Viacom wants Time Warner Cable to pay more for its channels, like MTV and Comedy Central. TWC doesn't want to pay. So on Jan. 1, they could all go away for TWC subscribers.
Viacom's argument is that their channels "provide 20 percent of their audience" yet they only "receive about 2.5 percent of the fees Time Warner pays," so they're asking for what amounts to a rate increase of 23 cents per subscriber. Time Warner says that "the root of this is that the advertising market has gone soft and Viacom is desperate" and it's no time to be making people pay more for TV.
Viacom's PR campaign, so far, is decidedly brilliant: They've taken out full page ads in the Times and other papers today with characters like Dora the Explorer crying because children can't watch her starting tomorrow. Time Warner's response is pretty savvy too. Time Warner spokesman Alexander Dudley said that they'll "be telling our customers exactly where they can go to see these programs online...We’ll also be telling them how they can hook up their PCs to a television set.”
That's right—the cable company will be telling people to use Hulu. That's a first. True, they're still doing it over Time Warner's pipes, but it's pretty shocking coming from a cable company/ISP, who, like every other TV/ISP service provider, has traditionally pushed people in various ways to use the internet less and their TV services more. In fact, Time Warner has squawked before that they hate the amount of content—like The Hills and The Daily Show, the very programs at issue here—that broadcasters are putting online for free. Now they're sending people to them.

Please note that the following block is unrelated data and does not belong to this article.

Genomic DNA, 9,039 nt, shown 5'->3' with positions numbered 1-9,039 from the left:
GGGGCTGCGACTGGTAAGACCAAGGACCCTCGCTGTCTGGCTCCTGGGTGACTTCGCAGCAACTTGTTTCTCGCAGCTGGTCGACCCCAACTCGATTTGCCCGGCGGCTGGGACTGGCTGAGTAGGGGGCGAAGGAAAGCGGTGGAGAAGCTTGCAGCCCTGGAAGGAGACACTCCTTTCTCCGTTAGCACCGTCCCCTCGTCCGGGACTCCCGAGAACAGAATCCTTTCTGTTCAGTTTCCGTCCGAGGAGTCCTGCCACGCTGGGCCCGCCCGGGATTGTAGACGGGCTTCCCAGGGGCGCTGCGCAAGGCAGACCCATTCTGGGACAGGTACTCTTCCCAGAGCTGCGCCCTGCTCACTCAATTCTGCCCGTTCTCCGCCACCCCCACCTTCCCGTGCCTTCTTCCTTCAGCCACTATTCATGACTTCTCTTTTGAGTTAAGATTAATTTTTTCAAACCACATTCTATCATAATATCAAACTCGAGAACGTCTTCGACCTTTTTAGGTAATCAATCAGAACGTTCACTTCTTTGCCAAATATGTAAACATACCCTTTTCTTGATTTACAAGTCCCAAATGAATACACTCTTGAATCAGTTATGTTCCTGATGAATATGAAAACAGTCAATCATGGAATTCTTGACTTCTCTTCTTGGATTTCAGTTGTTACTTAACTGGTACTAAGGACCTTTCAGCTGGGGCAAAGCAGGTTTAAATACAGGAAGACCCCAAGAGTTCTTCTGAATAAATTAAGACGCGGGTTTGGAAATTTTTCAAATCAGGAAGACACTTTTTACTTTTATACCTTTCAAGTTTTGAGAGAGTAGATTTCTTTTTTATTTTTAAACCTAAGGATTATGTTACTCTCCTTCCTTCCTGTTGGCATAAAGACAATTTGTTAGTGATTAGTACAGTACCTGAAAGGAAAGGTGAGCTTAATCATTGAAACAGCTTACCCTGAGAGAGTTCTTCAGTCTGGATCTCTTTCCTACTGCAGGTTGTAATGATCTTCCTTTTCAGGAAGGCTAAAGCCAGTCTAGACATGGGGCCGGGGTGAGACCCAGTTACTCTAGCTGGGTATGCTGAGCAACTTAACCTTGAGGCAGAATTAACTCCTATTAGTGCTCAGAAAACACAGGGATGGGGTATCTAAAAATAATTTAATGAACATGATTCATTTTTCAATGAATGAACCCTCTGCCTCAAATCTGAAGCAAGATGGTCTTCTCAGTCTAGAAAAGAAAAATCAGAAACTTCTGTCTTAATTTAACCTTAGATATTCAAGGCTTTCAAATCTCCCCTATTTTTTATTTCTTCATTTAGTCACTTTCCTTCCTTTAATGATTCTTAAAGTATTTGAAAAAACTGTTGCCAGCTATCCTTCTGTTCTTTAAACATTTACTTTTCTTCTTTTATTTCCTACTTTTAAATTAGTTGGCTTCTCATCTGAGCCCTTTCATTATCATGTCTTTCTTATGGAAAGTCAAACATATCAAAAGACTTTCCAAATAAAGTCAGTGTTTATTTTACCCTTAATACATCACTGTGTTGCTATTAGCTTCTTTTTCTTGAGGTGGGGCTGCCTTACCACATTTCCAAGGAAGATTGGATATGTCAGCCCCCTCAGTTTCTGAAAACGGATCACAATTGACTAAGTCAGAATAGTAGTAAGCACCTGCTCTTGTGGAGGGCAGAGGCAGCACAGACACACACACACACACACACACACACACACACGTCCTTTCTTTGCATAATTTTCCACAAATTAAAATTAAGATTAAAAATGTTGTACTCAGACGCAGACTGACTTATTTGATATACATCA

This is also the same Time Warner that's capping the amount of data people can use a month in certain markets, which, survey says, is a network management practice likely to spread—in large part due to the amount of strain on broadband networks coming from streaming video now.